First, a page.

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Draft Bill: Compensation for Businesses Affected by the War

Last Thursday, the Knesset approved the Compensation Law draft bill in its first reading. The purpose of the draft bill is to provide economic assistance to businesses and civilians whose income suffered an adverse impact due to Operation Swords of Iron, and to ensure the survivability of businesses that must pay fixed expenses notwithstanding a decline in revenues.


Since small and medium-sized businesses naturally have a harder time coping, the draft bill focuses on assisting them and takes into account eligible businesses’ volumes of activity and fixed expenses.


The compensation to a business will be calculated according to the percentage of decrease in its business turnover, the height of its fixed expenses, and the salaries it pays its employees.


The calculation of the compensation for an eligible business will take into account a business’s lower wage expenses in October 2023 compared to its wage expenses last year. Businesses whose wage expenses remained the same or decreased only slightly will receive higher compensation.


What Is a “Significant Adverse Impact”?


A “significant adverse impact” is defined as more than a 25% drop in transaction turnover during the qualifying period caused as a result of Operation Swords of Iron, compared to the corresponding reporting period last year.


The draft bill proposes defining two qualifying periods: the reporting period in respect of October and the reporting period in respect of November. The bill seeks to grant compensation separately for each period.


Compensation for Businesses

The compensation for businesses will be based on their fixed expenses, which they must bear despite the decrease in revenue and business activity, and to help businesses survive the period.


The compensation will focus on businesses characterized by poor business survivability to begin with, and which are struggling to survive the economic hardships caused by Operation Swords of Iron.


Please note that the category of businesses eligible for the assistance grant differs from the category the tax authorities customarily define as “small businesses.” However, the draft bill maintains the principle whereby eligibility will be limited and determined according to the volume of business turnover.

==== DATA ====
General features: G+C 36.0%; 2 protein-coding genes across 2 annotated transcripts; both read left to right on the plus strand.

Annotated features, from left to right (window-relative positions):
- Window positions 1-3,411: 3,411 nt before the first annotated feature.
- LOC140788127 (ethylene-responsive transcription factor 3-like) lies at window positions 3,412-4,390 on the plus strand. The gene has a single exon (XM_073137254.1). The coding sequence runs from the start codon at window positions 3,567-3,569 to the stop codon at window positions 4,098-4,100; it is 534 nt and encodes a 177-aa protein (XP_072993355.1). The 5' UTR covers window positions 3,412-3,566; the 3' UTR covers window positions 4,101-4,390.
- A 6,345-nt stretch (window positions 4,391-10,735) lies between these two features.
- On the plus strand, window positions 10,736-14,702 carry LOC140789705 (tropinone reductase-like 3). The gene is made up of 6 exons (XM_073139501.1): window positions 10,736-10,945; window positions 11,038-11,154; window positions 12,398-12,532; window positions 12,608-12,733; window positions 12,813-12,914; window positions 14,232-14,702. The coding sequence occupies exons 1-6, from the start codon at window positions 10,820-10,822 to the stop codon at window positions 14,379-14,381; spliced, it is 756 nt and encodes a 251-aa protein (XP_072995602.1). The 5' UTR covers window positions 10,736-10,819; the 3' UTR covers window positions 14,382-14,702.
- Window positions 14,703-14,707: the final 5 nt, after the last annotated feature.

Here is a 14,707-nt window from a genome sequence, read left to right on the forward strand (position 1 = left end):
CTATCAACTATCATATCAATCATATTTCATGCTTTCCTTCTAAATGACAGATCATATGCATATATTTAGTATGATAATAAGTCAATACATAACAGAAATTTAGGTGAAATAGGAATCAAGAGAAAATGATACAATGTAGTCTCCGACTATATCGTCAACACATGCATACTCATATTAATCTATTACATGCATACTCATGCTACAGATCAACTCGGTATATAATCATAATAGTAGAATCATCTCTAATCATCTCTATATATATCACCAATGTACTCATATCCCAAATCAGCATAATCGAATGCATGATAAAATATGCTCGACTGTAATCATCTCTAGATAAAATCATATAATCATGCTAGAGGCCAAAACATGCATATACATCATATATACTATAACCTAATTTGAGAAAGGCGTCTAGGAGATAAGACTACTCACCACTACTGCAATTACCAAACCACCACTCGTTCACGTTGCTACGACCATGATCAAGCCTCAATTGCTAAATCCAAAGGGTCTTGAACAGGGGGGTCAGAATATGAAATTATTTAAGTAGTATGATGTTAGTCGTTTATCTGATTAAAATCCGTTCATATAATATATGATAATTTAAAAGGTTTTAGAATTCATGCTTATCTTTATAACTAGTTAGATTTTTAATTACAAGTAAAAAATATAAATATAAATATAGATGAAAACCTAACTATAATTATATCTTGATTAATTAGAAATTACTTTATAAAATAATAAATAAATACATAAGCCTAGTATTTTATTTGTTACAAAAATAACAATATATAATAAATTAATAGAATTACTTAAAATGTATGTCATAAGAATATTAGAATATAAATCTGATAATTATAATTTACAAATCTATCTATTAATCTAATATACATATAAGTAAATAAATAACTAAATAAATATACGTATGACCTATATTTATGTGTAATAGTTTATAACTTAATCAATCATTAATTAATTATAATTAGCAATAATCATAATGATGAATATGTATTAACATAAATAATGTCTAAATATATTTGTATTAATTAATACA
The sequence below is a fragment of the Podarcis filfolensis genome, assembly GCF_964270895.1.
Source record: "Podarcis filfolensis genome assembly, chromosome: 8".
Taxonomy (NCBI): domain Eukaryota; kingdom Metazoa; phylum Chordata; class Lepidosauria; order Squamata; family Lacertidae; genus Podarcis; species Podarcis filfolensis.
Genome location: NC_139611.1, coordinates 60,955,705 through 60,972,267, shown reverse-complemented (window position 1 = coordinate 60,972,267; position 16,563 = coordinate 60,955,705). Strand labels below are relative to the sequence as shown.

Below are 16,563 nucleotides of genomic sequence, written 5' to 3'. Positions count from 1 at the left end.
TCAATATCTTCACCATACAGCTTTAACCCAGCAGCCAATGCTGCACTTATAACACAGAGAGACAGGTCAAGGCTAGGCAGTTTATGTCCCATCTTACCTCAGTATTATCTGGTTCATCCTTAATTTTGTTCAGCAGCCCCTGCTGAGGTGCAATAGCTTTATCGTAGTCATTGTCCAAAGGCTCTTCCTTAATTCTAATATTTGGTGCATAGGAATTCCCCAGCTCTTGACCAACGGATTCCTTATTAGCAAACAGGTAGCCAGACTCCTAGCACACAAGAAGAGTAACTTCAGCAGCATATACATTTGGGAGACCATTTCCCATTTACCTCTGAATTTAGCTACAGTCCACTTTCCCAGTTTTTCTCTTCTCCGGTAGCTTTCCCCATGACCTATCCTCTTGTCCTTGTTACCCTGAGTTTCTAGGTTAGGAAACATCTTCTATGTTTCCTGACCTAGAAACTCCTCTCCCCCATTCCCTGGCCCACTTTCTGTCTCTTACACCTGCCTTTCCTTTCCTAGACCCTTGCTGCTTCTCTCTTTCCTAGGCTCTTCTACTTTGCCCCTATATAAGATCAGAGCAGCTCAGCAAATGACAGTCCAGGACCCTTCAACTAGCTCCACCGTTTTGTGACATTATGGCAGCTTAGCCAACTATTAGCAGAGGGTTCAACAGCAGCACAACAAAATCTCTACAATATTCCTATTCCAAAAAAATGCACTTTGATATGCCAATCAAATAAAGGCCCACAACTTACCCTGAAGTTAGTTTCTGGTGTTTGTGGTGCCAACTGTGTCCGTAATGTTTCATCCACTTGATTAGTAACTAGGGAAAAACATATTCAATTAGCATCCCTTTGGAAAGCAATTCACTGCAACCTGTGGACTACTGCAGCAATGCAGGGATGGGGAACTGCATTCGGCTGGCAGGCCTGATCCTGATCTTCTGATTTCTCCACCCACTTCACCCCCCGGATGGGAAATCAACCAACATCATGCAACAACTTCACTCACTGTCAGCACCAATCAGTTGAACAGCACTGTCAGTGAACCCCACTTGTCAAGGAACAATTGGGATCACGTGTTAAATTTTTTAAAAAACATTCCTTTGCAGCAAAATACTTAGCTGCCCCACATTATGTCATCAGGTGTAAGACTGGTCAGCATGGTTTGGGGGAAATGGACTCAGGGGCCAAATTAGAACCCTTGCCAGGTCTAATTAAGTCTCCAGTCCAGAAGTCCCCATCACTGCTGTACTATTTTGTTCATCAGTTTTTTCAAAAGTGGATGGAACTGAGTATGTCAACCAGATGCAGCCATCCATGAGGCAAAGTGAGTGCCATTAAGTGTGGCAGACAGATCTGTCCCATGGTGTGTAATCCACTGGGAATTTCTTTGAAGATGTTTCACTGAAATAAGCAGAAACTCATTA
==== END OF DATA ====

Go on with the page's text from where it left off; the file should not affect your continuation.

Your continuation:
Adversely impacted businesses eligible for compensation include:

  • A business with an annual transaction turnover exceeding ILS 18,000 but not exceeding ILS 300,000 will receive a fixed sum of compensation according to the rate of decline in its business turnover multiplied by a coefficient to the defined.
  • A business with an annual transaction turnover exceeding NIS 300,000 will receive compensation at the height of its “qualifying expenses.”


For a VAT-exempt micro-business, the draft bill proposes to set a uniform rate of compensation according to the size of the business without multiplying it by any coefficient, since micro-businesses report their revenues only once a year and no data are available about a decline in operating turnover in any given month.


The draft bill’s definition of “qualifying expenses” is comprised of two components:

  • Fixed expenses” – Fixed expenses are the average monthly expenses in the last tax year (according to recognized types of expenses, such as rent, municipal tax, and selling and service expenses, excluding wage expenses), plus a coefficient to be determined
  • Qualifying portion of wage expenses” – This reflects that portion of compensation to be given in respect of the payment of wage expenses during the defined period. The qualifying portion of wage expenses and the rate of decrease in wage payments is defined at 75% of the wage expenses payable by the business in October 2023. The idea is to create an incentive for businesses to continue paying wages to their employees and to ensure business continuity when the war is over.

Businesses with an annual transaction turnover exceeding ILS 400 million will not be eligible for compensation.


Broad Assistance Plan

The economic assistance delineated in the draft bill is part of a broad assistance plan:

  • ŸState-guaranteed loans.
  • ŸAllowances for individuals, within the framework of the Victims of Hostile Actions (Benefits) Law and other allowances from the National Insurance Institute.
  • Reliefs from the Israel Tax Authority and the National Insurance Institute in relation to collections of taxes and insurance contributions, extensions of deadlines for reporting, refraining from enforcement measures, etc.


To ensure accurate compensation based on post-war changes in business income and expenses, it’s advisable for business owners to consult with their CPAs. This will help clarify the compensation claim and minimize the risk of later reimbursement demands, as seen during the COVID-19 pandemic.




Barnea Jaffe Landa is at your service to assist with understanding the nature of the compensation your business deserves and to advise vis-à-vis the various authorities


Adv. Amos E. Rosenzweig serves as an of counsel at the firm and leads its National Insurance practice.




Tags: Compensation | Swords Of Iron